”We’ve made good progress in the workshop towards a simple yet general monitoring and evaluation framework for evaluating the social learning components of a wide variety of different projects. There is still work to do, but we have something that can be built on," said Theme Leader Philip Thornton, who’s theme Data and Tools is co-leading the CCSL initiative's work at the end of the learning event.
To respond to monitoring and evaluation expert Barbara Van Mierlo question: we believe that by putting together this framework, and subsequently evaluating and monitor case studies that we think are doing social learning and see what results they are achieving, we will be able to show how social learning is adding value to climate change projects!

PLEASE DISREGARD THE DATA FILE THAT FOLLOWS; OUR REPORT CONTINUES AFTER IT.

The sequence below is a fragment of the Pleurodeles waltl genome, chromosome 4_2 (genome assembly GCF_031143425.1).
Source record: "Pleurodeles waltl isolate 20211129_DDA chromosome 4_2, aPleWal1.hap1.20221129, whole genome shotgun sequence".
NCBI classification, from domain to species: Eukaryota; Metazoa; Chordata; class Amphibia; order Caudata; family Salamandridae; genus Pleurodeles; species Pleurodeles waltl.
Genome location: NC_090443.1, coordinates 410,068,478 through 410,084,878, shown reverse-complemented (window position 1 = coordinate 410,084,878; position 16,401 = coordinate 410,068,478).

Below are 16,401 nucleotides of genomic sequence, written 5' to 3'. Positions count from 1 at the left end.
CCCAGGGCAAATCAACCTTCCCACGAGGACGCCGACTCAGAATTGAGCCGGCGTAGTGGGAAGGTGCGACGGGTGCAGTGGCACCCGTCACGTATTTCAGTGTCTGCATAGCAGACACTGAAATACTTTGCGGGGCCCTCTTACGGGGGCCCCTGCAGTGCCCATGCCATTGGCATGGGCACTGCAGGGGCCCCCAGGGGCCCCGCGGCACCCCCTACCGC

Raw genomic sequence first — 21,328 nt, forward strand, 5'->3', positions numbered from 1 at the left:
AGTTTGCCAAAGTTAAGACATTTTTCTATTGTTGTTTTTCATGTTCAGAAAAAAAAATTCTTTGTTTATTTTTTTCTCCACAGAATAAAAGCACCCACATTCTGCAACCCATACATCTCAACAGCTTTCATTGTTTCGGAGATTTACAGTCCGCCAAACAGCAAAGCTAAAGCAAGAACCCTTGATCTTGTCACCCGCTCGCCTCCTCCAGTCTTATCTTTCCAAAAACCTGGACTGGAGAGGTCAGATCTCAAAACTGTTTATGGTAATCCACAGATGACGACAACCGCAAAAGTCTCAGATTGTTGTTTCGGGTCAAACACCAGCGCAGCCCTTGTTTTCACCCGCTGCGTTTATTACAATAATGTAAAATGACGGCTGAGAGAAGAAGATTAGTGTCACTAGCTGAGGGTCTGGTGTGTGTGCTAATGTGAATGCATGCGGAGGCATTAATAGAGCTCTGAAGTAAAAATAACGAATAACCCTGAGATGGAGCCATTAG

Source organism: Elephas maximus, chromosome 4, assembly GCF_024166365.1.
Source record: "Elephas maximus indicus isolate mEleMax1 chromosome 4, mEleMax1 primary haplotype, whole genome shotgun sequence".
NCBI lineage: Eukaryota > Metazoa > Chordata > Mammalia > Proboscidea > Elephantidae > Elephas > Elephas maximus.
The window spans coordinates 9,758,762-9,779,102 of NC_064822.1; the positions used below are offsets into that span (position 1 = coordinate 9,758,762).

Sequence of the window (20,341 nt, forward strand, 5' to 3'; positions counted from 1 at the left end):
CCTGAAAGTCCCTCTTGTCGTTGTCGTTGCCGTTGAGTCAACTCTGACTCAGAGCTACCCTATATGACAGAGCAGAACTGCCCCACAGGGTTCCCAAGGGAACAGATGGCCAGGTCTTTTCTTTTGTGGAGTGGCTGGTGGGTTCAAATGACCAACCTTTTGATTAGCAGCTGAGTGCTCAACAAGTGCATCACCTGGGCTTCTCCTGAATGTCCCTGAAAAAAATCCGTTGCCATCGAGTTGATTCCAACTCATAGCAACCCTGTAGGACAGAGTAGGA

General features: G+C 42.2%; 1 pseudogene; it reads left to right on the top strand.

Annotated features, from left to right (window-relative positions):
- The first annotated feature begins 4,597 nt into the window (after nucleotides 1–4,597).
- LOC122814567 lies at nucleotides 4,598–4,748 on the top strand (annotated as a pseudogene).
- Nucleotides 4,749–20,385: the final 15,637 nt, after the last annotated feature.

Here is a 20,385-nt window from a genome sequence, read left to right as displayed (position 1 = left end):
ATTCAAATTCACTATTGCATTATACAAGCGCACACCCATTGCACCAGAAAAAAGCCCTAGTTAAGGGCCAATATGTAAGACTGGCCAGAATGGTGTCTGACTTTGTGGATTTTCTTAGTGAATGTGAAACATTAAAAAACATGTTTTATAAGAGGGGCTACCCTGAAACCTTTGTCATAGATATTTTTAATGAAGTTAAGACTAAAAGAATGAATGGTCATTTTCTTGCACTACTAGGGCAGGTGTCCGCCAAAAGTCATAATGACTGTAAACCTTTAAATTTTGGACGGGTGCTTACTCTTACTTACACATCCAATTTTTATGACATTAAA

View Marissa Van Epp's presentation: Key factors influencing social learning outcomes
To answer the question on what social learning is in practice we presented a number of climate change-related social learning-type projects at the event. The case studies presented all had elements of participation, possibilities to discuss the project outcomes and processes and active learning from own experiences.
There were many areas though were the projects could integrate social learning processes further, and the project participants all went home with ideas on how this could be done, based on the key indicators listed.
Full list of Social Learning case studies can be viewed here. We will release an upcoming blog story further discusisng the case studies and feed-back from participants.
View photos from the Learning Event on our Flickr: